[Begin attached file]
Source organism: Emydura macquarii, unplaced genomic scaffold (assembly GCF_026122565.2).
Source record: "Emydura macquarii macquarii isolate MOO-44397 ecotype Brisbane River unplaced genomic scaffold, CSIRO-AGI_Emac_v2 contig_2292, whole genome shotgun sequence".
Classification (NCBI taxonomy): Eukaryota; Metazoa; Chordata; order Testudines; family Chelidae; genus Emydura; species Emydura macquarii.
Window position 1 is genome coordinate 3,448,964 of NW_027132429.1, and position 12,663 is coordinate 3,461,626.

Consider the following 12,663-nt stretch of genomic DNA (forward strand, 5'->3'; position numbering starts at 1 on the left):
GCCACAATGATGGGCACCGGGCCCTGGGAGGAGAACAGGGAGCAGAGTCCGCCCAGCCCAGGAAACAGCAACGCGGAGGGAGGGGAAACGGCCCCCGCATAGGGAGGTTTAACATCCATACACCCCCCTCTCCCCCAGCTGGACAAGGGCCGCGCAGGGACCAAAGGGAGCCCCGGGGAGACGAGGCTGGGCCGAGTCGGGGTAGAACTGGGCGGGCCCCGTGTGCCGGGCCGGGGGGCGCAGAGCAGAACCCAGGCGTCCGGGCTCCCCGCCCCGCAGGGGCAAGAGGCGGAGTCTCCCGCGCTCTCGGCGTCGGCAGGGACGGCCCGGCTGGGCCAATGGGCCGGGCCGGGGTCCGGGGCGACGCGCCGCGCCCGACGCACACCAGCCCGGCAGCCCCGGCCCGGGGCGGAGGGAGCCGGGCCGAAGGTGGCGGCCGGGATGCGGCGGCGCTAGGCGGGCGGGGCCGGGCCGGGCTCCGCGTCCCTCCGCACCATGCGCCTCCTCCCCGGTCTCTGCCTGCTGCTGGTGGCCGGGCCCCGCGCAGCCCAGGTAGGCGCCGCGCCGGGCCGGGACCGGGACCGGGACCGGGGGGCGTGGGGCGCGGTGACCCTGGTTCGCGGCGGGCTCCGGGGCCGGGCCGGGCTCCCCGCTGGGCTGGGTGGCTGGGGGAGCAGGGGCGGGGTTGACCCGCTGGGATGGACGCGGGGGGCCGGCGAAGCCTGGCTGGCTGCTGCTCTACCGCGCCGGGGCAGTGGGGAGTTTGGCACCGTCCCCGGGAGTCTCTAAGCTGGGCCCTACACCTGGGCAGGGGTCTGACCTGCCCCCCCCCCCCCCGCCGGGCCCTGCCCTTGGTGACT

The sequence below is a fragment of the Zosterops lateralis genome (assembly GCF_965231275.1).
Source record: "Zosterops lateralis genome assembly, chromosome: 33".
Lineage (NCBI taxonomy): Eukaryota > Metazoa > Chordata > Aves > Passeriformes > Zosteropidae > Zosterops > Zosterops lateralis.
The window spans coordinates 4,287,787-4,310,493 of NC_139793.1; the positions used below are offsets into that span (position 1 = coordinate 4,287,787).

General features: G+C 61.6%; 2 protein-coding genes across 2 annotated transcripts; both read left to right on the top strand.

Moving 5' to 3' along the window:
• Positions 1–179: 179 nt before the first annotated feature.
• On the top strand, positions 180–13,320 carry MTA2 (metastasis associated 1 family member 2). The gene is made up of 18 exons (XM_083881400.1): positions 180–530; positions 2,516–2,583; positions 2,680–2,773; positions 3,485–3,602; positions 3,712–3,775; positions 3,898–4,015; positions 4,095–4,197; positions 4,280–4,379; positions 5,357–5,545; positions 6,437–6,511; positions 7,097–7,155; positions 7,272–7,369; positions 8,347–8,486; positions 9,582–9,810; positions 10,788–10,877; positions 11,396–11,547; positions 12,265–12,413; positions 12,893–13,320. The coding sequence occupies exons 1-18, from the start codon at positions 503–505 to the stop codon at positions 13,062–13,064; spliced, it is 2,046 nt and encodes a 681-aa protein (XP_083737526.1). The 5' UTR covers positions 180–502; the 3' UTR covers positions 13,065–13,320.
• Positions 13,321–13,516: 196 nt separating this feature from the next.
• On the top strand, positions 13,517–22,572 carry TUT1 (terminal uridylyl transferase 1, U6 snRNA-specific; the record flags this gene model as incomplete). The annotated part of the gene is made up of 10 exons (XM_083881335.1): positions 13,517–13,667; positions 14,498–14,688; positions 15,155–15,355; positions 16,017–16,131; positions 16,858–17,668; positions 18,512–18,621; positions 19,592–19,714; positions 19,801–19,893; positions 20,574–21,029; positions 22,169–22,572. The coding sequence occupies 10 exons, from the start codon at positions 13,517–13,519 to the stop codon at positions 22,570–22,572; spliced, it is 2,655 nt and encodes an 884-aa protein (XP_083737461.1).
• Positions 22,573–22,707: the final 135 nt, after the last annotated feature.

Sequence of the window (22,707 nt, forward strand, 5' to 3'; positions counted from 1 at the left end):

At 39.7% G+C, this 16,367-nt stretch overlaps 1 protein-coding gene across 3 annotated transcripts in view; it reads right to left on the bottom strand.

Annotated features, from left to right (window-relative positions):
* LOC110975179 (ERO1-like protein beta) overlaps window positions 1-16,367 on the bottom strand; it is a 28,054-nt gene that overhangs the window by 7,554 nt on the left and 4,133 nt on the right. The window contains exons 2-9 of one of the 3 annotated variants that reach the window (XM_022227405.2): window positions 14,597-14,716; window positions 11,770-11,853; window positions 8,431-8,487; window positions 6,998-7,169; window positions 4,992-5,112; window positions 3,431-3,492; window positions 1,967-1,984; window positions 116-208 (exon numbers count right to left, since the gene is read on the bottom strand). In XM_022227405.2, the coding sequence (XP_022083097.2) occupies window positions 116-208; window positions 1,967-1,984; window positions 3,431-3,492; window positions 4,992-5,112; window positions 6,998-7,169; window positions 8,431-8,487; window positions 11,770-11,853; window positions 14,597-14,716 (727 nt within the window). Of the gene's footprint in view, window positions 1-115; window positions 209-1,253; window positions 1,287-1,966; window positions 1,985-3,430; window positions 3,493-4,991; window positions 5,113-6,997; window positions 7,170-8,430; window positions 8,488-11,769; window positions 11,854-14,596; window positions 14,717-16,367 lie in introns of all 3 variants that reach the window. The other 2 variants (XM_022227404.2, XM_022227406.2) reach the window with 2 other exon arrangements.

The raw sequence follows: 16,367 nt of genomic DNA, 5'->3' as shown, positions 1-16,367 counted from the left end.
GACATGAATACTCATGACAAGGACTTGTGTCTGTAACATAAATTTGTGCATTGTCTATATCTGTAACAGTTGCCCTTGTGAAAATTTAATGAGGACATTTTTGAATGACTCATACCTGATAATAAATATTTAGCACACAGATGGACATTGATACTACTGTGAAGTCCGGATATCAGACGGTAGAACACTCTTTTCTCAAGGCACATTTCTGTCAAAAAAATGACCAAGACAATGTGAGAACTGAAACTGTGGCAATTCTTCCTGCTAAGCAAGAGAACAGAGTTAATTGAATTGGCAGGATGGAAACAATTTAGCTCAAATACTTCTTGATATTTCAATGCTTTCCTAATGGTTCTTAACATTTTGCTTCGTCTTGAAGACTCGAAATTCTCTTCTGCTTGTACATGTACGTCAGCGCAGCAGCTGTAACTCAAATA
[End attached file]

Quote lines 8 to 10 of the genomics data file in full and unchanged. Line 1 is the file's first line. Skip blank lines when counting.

Source record: "Zosterops lateralis genome assembly, chromosome: 33".
Lineage (NCBI taxonomy): Eukaryota > Metazoa > Chordata > Aves > Passeriformes > Zosteropidae > Zosterops > Zosterops lateralis.
The window spans coordinates 4,287,787-4,310,493 of NC_139793.1; the positions used below are offsets into that span (position 1 = coordinate 4,287,787).